?validity of postal survey with low returns

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?validity of postal survey with low returns

Postby cchang » Tue Feb 03, 2009 5:40 am

28,438 (about 10% of local population) postal survey was sent out and there were 781 correct returns. 781 is 2.7% of ramdomly chosen people for the survey. Therefore the return containing the views of the people is 0.27% of the local population in total. Is this low figure an "acceptable" return i.e. this figure of return is viewed to be an expected average? Can this result be considered to be a valid survey i.e. could one said the opinion of the 781 returns be representative of the whole population of 280,000? Thanks. Carl
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Re: ?validity of postal survey with low returns

Postby MelissaB » Wed Feb 04, 2009 6:47 am

There's an interesting discussion of response rates in surveys on Wikipedia: http://en.wikipedia.org/wiki/Response_rate . You might want to consider searching for response rates for surveys like the one you sent out; unfortunately, I am not sure what sort of response rates are typical of postal surveys.

As the link above and this one: http://www.dummies.com/how-to/content/s ... respo.html explain, a low return rate can indeed bias your sample. However, if you have done this survey there is little you can do besides explain what happened and include your response rate.
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Re: ?validity of postal survey with low returns

Postby cchang » Wed Feb 04, 2009 9:05 am

Dear Melissa B, thank you for all the info and the links. I have to come clean that I am not actually "preparing for science fair"(I do not know which button to click!). The 28,481 postal survey with only 2.7% (781) return was done by the local health authority. I am trying to find out if their results were biased or not as the patients' "wants" did not reflect the MORI poll nor any other surveys. So I wonder if this low return survey in fact is creditable or not. I am concerned that the health authority trying to use the result of their skewed survey to impose their demands and I am trying to find and prove if possible that there may be some flaws in their work. The first link in your reply is very interesting stating the non-responders may say more about the credibility of the survey. In their survey there are >97% non-responders! Is there any reference on postal survey expected responder rates anywhere? Thanks, Carl
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Re: ?validity of postal survey with low returns

Postby agm » Wed Feb 04, 2009 10:28 am

Hi cchang,

Some other concepts that it might be helpful to apply to this situation are self-selection and sample bias:

http://en.wikipedia.org/wiki/Self-selection
http://en.wikipedia.org/wiki/Biased_sample

Basically, the idea is that there can be a correlation between the type of responses provided by a person and his/her likelihood of responding. For example, if the survey consisted of a question like, "Do you like feature X of our service?", people who want it to be changed might be enthusiastic about responding because they see the survey as an opportunity to voice their opinions and get X changed, while people who like X might not be as strongly moved to respond because they are happy with the status quo. Thus, the average opinion of responders can differ quite a bit from the average opinion of the target population.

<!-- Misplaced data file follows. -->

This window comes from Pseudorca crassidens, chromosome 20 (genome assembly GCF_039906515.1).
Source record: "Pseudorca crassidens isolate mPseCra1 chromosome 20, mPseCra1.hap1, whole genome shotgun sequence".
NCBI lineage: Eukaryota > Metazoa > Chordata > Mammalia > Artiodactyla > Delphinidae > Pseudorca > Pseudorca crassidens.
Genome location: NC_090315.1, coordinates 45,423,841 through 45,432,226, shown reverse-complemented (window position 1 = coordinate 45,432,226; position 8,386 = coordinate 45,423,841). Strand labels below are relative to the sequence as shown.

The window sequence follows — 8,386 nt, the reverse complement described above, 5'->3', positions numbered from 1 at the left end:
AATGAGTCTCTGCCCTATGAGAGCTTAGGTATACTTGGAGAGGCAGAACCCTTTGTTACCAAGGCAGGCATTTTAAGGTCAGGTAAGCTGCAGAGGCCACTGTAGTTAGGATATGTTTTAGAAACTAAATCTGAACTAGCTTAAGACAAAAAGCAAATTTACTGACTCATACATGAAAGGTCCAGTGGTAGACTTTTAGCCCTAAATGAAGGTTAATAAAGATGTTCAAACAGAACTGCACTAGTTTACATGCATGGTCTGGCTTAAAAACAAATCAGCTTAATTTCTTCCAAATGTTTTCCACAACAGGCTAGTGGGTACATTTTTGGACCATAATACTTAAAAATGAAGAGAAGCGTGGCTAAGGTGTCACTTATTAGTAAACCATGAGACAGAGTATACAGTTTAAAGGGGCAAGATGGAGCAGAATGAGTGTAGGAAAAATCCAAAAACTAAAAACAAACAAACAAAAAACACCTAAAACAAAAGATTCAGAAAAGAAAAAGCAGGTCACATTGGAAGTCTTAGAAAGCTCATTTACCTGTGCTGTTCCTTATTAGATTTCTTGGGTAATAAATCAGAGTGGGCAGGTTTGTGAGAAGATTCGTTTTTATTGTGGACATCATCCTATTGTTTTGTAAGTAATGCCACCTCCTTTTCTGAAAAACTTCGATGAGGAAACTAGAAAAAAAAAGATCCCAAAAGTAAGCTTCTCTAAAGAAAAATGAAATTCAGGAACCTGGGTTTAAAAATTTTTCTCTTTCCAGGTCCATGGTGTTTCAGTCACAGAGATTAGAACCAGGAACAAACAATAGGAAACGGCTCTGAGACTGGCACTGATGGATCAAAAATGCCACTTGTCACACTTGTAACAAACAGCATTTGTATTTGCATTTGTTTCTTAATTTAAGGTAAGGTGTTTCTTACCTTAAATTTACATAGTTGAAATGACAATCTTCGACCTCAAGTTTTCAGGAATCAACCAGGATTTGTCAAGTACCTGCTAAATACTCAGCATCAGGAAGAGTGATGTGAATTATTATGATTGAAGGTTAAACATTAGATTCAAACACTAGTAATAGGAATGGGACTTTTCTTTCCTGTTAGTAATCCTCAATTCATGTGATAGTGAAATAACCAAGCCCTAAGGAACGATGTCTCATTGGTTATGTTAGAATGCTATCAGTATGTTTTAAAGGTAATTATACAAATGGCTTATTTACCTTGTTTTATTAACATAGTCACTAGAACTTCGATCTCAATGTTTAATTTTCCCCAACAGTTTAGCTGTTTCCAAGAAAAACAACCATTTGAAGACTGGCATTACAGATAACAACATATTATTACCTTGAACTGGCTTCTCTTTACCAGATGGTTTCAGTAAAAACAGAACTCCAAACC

Amanda
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Re: ?validity of postal survey with low returns

Postby cchang » Thu Feb 05, 2009 5:56 am

Dear agm,

Thank you for your help and the links. They are very useful as there were also other surveys that the health authority did definitely with a "biased population". I just try to find out if the low return (2.7%) can in fact render their survey/result invalid! Anyone else out here can give advice ? Thanks Carl.
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Re: ?validity of postal survey with low returns

Postby ChrisG » Thu Feb 05, 2009 1:27 pm

cchang wrote:I just try to find out if the low return (2.7%) can in fact render their survey/result invalid! Anyone else out here can give advice ? Thanks Carl.

I think it is impossible to say whether the survey study is valid or invalid without knowing more about the methods and results. Even a very tiny sample % can give accurate results if it is a truly random sample, or if enough is known to be able to correct for observed biases. Also, without knowing the interpretation of the survey, it is impossible to say whether the interpretation is correct, or whether it warrants the position held by the health authority.

For more info, you might want to get a copy of this paper from a local university, or by sending a reprint request to the authors.
Title: Addressing Nonresponse Bias in Postal Surveys
Author(s): MacDonald SE, Newburn-Cook CV, Schopflocher D, et al.
Source: PUBLIC HEALTH NURSING Volume: 26 Issue: 1 Pages: 95-105 Published: JAN-FEB 2009

That paper includes references to several other relevant studies.

Good luck!
Chris
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Re: ?validity of postal survey with low returns

Postby cchang » Fri Feb 06, 2009 5:47 am

Dear Chris,

Thank you for your help and the info link. I just read the abstract of that article regarind "Non response bias" and will try to get the full article. I am most grateful for all the experts spending time to response to my question and giving me advice to find out more reading material. I found all the responses very helpful. Thank you once again. Carl
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